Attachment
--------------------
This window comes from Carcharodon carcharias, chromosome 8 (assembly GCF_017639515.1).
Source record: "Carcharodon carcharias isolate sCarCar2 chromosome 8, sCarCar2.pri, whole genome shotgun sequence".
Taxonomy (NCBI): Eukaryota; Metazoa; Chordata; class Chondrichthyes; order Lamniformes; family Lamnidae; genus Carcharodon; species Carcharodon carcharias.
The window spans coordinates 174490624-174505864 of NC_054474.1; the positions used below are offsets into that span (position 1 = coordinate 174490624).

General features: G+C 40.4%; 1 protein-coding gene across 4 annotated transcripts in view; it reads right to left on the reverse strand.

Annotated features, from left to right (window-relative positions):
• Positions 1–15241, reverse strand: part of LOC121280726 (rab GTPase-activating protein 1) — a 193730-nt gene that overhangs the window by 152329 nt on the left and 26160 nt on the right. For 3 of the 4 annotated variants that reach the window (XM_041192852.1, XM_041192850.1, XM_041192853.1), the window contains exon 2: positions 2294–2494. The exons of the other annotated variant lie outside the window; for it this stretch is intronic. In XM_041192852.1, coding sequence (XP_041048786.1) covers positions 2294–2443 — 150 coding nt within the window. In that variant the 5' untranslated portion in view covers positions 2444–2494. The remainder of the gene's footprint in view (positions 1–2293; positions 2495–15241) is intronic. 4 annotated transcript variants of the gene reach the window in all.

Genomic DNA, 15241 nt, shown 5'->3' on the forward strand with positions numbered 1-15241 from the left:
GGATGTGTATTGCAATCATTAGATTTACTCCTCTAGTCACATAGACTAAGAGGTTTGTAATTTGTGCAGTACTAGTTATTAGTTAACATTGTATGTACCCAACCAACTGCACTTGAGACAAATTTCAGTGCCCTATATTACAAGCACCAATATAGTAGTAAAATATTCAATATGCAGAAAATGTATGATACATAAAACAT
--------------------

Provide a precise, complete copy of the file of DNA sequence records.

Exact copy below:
This window comes from Carcharodon carcharias, chromosome 8 (assembly GCF_017639515.1).
Source record: "Carcharodon carcharias isolate sCarCar2 chromosome 8, sCarCar2.pri, whole genome shotgun sequence".
Taxonomy (NCBI): Eukaryota; Metazoa; Chordata; class Chondrichthyes; order Lamniformes; family Lamnidae; genus Carcharodon; species Carcharodon carcharias.
The window spans coordinates 174490624-174505864 of NC_054474.1; the positions used below are offsets into that span (position 1 = coordinate 174490624).

General features: G+C 40.4%; 1 protein-coding gene across 4 annotated transcripts in view; it reads right to left on the reverse strand.

Annotated features, from left to right (window-relative positions):
• Positions 1–15241, reverse strand: part of LOC121280726 (rab GTPase-activating protein 1) — a 193730-nt gene that overhangs the window by 152329 nt on the left and 26160 nt on the right. For 3 of the 4 annotated variants that reach the window (XM_041192852.1, XM_041192850.1, XM_041192853.1), the window contains exon 2: positions 2294–2494. The exons of the other annotated variant lie outside the window; for it this stretch is intronic. In XM_041192852.1, coding sequence (XP_041048786.1) covers positions 2294–2443 — 150 coding nt within the window. In that variant the 5' untranslated portion in view covers positions 2444–2494. The remainder of the gene's footprint in view (positions 1–2293; positions 2495–15241) is intronic. 4 annotated transcript variants of the gene reach the window in all.

Genomic DNA, 15241 nt, shown 5'->3' on the forward strand with positions numbered 1-15241 from the left:
GGATGTGTATTGCAATCATTAGATTTACTCCTCTAGTCACATAGACTAAGAGGTTTGTAATTTGTGCAGTACTAGTTATTAGTTAACATTGTATGTACCCAACCAACTGCACTTGAGACAAATTTCAGTGCCCTATATTACAAGCACCAATATAGTAGTAAAATATTCAATATGCAGAAAATGTATGATACATAAAACAT